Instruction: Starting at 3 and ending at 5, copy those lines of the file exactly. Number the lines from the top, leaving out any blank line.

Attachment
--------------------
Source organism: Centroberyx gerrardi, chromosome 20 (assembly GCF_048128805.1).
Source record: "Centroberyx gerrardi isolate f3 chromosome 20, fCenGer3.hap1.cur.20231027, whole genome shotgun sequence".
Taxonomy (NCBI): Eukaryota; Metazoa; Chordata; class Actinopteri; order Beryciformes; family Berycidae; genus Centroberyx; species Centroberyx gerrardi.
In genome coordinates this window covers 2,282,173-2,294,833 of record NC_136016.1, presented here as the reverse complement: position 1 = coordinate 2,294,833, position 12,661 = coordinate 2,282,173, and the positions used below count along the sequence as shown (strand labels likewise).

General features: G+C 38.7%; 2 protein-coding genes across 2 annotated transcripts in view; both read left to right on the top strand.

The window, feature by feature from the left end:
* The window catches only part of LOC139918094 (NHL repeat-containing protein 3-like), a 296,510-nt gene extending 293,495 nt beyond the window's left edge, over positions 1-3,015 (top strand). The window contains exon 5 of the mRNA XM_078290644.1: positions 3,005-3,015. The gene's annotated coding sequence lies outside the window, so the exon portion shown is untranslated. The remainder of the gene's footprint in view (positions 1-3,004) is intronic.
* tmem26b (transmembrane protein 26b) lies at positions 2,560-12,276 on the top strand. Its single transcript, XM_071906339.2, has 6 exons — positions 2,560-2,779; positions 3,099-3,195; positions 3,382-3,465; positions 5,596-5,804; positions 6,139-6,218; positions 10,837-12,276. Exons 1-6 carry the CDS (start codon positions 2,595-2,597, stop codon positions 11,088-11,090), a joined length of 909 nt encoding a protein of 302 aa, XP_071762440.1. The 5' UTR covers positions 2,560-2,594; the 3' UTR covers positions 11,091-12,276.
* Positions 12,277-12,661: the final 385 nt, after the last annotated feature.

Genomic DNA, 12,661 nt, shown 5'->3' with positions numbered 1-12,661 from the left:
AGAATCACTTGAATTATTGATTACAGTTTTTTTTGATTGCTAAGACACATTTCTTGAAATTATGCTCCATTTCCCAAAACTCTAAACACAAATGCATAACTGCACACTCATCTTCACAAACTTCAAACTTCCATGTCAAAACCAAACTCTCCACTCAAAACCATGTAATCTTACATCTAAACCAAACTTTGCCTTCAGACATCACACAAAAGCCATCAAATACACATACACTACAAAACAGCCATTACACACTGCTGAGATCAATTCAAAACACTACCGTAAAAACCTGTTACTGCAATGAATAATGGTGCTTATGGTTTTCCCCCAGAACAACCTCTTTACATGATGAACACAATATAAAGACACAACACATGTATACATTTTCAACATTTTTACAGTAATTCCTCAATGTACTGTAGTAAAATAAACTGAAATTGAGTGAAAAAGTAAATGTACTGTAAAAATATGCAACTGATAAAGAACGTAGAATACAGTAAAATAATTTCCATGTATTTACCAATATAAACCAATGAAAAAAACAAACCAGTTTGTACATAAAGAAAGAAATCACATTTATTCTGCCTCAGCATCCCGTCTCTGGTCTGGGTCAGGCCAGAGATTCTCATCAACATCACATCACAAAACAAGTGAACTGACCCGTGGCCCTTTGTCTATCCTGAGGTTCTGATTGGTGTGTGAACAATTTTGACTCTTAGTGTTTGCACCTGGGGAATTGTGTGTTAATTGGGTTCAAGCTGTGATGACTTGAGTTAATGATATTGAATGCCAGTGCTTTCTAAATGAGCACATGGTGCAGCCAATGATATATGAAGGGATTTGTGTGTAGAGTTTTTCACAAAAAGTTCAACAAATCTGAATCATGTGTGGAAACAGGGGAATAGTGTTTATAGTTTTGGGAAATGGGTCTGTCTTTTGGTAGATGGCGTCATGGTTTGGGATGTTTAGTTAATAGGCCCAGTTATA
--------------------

Taxonomy (NCBI): Eukaryota; Metazoa; Chordata; class Actinopteri; order Beryciformes; family Berycidae; genus Centroberyx; species Centroberyx gerrardi.
In genome coordinates this window covers 2,282,173-2,294,833 of record NC_136016.1, presented here as the reverse complement: position 1 = coordinate 2,294,833, position 12,661 = coordinate 2,282,173, and the positions used below count along the sequence as shown (strand labels likewise).

General features: G+C 38.7%; 2 protein-coding genes across 2 annotated transcripts in view; both read left to right on the top strand.